Monday, February 22, 2016

...traveled to Ntjanini.

"One's destination is never a place, but a new way of seeing things." - Henry Miller

On Saturday Sean and I boarded a bus to Ntjanini in 105 degree weather. We got on the bus an hour before it left (at noon) because it is the only bus from Manzini for the entire day, and fills up fast - unlike our buses to our site that run about every 30 minutes from 6am to 6pm and we can hop on anytime. We left at 1:00pm and went about an hour on tarred road before spending the next 2.5 hours on a dirt road. Again, unlike our site, just 1.5 hours on an all tarred road. It was a hot day and all transport is always hot so it was a balancing game of drinking enough water to stay hydrated but not enough to have to pee on such a long ride.

We arrived to Ntjanini around 4:30pm. Ntjanini is rural, about 1 hours from a big town (Nhlangano) and it is very mountainous. Unlike where we live, close to a town and very flat. We have no fruit trees and our maize is stunted from the drought. Ntjanini has a plethora of fruit trees yet the ground and maize is completely scorched by the sun. Both areas are full of children, have a clinic, primary and high school. People speak more siSwati in Ntjanini. 

We walked about 2 kilometers down and up a hill to the Simelane homestead. The walk from our station at home is approximately 50 meters. The homestead is run by Gogo Nhlabhatsi who is 89 years of age. She was one of two wives to Babe Simelane before he passed away. Gogo speaks no English. She has a helper who lives on the property with two small children. She speaks almost no English. Also, Gogo houses 5 students who her oldest son (age 70) pays school fees for, because he believes in education. They speak okay English. Unlike our home where there are no small children, a monogamous couple and excellent English speakers.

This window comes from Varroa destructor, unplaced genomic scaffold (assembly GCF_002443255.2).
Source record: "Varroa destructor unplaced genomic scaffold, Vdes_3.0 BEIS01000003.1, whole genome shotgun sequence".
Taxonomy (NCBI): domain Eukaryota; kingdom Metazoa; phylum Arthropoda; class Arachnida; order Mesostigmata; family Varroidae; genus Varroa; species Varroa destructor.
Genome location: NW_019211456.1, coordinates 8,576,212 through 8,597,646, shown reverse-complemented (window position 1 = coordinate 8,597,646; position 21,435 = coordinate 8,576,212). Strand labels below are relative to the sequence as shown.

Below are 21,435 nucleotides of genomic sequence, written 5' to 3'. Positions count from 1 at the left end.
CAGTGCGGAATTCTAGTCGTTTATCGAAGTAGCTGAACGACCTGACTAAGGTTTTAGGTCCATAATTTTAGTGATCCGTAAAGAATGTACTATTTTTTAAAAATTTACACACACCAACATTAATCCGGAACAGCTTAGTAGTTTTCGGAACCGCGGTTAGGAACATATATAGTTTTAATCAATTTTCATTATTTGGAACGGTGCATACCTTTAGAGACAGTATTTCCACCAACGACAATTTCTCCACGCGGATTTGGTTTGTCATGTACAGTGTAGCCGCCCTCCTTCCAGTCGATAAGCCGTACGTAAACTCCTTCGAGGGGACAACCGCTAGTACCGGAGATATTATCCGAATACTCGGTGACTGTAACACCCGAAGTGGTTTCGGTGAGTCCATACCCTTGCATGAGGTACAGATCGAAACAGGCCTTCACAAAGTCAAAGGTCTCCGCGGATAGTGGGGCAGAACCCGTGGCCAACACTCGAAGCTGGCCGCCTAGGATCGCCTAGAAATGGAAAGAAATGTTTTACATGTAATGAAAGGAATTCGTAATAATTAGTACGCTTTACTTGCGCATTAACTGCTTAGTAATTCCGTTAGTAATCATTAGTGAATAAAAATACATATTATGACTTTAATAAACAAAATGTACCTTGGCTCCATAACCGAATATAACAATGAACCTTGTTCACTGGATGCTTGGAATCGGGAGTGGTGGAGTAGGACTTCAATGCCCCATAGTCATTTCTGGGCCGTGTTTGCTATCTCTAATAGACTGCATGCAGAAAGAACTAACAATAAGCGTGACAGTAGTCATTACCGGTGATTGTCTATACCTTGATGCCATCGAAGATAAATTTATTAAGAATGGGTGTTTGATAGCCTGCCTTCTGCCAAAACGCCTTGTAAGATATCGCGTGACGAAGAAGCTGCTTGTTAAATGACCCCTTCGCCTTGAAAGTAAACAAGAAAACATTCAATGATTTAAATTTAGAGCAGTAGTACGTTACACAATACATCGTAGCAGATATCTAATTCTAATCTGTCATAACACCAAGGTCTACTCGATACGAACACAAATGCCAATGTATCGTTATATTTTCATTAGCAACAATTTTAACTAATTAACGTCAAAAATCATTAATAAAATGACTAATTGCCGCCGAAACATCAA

Ntjanini and the homestead of Gogo Nhlabhatsi is the home of anther Peace Corps volunteer and close friend. We have spent the last 8 months with her, sharing in holiday celebrations, out of country trips, and the chaos of the country we chose to be our home for the next 2 years. But this was the first time to see her home. It was the first time to experience her lifestyle and see the people and the town she loves. We met her family for the first time, visited her community store, talked with the French teacher at her high school, and laughed with her neighbors. 

Leaving today, in the rain, as we walked down to the station it was clear that a short visit changed things. We can picture her life when she talks from now on. We can ask more in depth questions and she can explain things easier now that we have seen what she sees. Her life is similar to ours but so very different. 

So on our long bus ride back to site today, and thinking about all of this, it makes the excitement and anticipation of our families coming to visit even more appealing. Our world, our life, which is so extremely normal to us now, can be experienced together with the people we love and miss the most. We can't wait to share in this experience face to face, knowing that when the visit is over a richer experience together begins.

Wednesday, February 10, 2016

...needs more porch sittin'.